‘By learning how to keep loving camp, I learned how to keep loving my broken, messy, beautiful country’

In February 2020, rising Counselors In Training at URJ camp Harlam attended the RAC’s L’Taken Social Justice Seminar, the Reform movement’s flagship social justice program that takes high school students to lobby on Capitol Hill.

Dear Camp Harlam L’Taken Participants of 2020,

Just a few weeks ago, in another world, I was sitting with you guys — fourteen former campers approaching your summer as counselors in training — on the carpeted floor of a breakout room in a Hyatt Regency in Arlington, Va. I’d been invited to lead a conversation that would connect the work of the Religious Action Center with the experience of being a CIT.

What does Chapel on the Hill have to do with Capitol Hill? What we talked about then is even more true and fitting today. We discussed the quotation from former New York Governor Mario Cuomo (I told you it was even more fitting today), who famously said that politicians campaign in poetry but govern in prose. And I asked you, what does this have to do with camp? And, as usual, you all got right to the heart of the conversation I was hoping to have.

We talked about camp as poetry and the wider world as prose. We talked about how at camp we learn how to imagine a better world — a more perfect union — and then out in the world, with places like the RAC, we roll up our sleeves and work to bring that world into being.

But then, in those closing minutes of the conversation, we turned it on its head. The truth, we said, is that being a camper is poetry, and being a counselor is prose. And being a CIT is learning the difference.

CIT summer is a crash course in how to adjust when simple things get complicated. Let me explain: There is a purity to life as a camper, even in the moments when it is challenging and frustrating.

Being a counselor is different than that. You’ve been hired to create that pure experience, which means by necessity your experience is less pure — messier challenges, more frustrations, less sleep, more responsibility. It’s right there in the name: camp is for campers. Trust me, camp is incredible for counselors as well — the friendships are deeper, the days more rewarding, the lessons are more powerful. But camp isn’t there for you. You’re there for camp.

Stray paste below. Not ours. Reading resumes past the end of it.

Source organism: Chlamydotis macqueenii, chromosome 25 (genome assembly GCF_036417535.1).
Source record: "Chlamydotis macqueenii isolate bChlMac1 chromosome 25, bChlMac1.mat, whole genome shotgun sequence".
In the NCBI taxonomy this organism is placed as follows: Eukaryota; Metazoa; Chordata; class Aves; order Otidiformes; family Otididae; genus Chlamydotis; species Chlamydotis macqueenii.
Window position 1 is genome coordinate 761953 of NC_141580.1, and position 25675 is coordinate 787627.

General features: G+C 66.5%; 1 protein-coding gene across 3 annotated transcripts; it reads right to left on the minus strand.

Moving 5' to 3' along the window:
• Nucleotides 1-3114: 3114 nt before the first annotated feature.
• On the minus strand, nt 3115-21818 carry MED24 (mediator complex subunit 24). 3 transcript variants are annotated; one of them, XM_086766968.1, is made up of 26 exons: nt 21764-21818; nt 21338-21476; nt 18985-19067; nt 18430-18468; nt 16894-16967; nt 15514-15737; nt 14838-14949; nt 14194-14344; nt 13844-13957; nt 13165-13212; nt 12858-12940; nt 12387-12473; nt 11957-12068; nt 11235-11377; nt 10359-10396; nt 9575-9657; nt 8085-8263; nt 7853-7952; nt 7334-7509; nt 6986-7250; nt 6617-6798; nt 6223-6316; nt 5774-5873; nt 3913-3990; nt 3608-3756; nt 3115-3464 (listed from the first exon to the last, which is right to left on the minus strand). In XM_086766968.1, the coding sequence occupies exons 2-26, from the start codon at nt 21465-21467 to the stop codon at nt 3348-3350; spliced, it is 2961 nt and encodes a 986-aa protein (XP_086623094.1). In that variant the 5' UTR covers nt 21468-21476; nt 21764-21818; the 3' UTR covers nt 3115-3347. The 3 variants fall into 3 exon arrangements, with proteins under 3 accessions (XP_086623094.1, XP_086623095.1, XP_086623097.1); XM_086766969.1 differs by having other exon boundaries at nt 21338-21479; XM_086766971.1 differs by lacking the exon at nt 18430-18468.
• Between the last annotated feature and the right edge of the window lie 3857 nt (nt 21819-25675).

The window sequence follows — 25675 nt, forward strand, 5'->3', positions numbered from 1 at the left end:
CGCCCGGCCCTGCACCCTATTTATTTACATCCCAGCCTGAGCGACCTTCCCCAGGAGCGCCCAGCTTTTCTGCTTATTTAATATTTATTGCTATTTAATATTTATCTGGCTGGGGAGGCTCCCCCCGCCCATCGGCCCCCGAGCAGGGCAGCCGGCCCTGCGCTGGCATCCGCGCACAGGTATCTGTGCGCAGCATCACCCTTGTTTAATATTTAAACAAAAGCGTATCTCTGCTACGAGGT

And as a CIT, you would have had eight weeks to get used to it. And it is a difficult adjustment. A loss of innocence. “Hey, this place you love that made you who you are, that you wait all year to get to, that gave you the best friendships of your life and helped you define yourself in relation to the world, well, going forward, instead of just giving you all that, you will only keep getting it if you work for it.

And it turns out, if you don’t work for it, it’s going to disappoint you and make you angry. Because camp is only pure for as long as you stay a camper, and if you want to keep going to camp, you have to grow up here just like you are growing up everywhere else. And because you’re young and still learning how life works, you might blame that on camp, and not on the fact that you are growing up.” An entire adolescence in eight weeks.



The year of no summer camp — we want to hear from you. Let us know how your kids feel here and how you feel here.



Instead of eight weeks, your crash course was a heartbreaking email on a random Thursday in April. The plan was for you to learn this lesson slowly, over an entire summer, at camp.

And even then, even if you could be at Harlam this summer learning the prose of camp, I don’t know if anyone was planning on your crash course including so many hard lessons at once. Closing camp for a summer in response to this pandemic is a shocking way to learn one of the hardest lessons camp teaches: that one of the things we celebrate camp for the most is an illusion — the glorious illusion that camp is separate from everything else. Every summer at camp we give ourselves over to that illusion. We celebrate living together inside “the bubble” and collectively convince ourselves that we are on a break from the real world.